Design Insider are thrilled to launch a brand new series, matching industry leaders with newly published design focused books in order for each publication to be rigorously reviewed.
For the first in our series we invited Angus Eitel at fiftypointeight Architecture + Interiors to review Best Buildings – Britain, an illustrated paperback by Matthew Freedman, published 30th Oct 2019 by Luster, RRP £15.
fiftypointeight Architecture + Interiors is an award-winning RIBA Chartered Practice based in West Sussex. Angus Eitel is its founder, with almost twenty years experience as an Architect. Since graduating from the University of Edinburgh he has worked at a senior level with a number of practices in Edinburgh and London.
‘Best Building Britain’ is a collection of buildings completed in Britain since 1918. Thirty one architects and experts contributed by proposing their ten favourite buildings; any building that featured on more than one list automatically made the cut, Matthew Freedman then topped up the selection to seventy five from the remaining buildings that featured only once. The result is an eclectic selection with an unsurprising bias towards ‘Modernism’ albeit with a handful of inspiring choices.
The book is presented as a national tour starting in London and finishing in Belfast via Cornwall and Orkney and is arranged primarily by location but also chronologically. It’s hard to argue against many of the buildings included, although it does seem unnecessary to include buildings that have been demolished (The Tricorn Centre in Portsmouth for example). Given the architect contributors, Norman Foster, Owen Luder, Richard Rogers etc. the Modernist bias could have been tempered by a Classical architect such as Robert Adam.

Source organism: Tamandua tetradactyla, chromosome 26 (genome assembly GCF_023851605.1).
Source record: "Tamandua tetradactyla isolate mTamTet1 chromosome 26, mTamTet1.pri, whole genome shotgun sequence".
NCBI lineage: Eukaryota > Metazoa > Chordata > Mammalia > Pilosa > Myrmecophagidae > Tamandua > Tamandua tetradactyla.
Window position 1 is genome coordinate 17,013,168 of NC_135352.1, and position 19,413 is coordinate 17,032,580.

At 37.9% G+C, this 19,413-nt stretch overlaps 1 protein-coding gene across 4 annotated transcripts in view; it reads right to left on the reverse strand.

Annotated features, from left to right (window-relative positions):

I would find it taxing to restrict my favourite British buildings to a list of ten; however for the purpose of this review I have picked out four from the book that I have visited and would definitely be on my list; they also represent the versatility of Architects in the Britain over the last century.
Penguin Pool, Regent’s Park, London by Tecton (1934) – a delightful, playful building that highlighted the potential of reinforced concrete.
De La Warr Pavilion, Bexhill-on-Sea by Erich Mendelsohn & Serge Chermayeff (1935) – a sleek, modernist building “a startling intervention in the Victorian and Edwardian context” erected using advance steel frame construction.
St Catherine’s College, Oxford by Arne Jacobsen (1964) – utilising the time-honoured college layout the building was unashamedly contemporary and Jacobsen’s influence is felt in every aspect of the design.
Scottish Parliament, Edinburgh (2004) by EMBT Architects & RMJM – the project was heavily criticised for dramatically exceeding its budget and ever delayed completion. However the resulting craftsmanship and quality materials is omnipresent and testament to the doggedness of the design team.
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